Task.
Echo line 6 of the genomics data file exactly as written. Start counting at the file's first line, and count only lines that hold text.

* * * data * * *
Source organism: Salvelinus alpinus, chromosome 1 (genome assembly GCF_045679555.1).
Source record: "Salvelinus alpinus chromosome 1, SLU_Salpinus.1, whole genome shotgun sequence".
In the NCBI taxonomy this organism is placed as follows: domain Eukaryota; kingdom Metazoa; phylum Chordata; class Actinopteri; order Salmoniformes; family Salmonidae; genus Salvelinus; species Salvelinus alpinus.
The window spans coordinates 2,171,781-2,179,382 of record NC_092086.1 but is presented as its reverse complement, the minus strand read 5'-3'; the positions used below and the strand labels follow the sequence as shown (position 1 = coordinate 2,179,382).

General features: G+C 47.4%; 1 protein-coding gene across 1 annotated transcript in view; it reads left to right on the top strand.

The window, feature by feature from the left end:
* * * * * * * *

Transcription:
The window, feature by feature from the left end: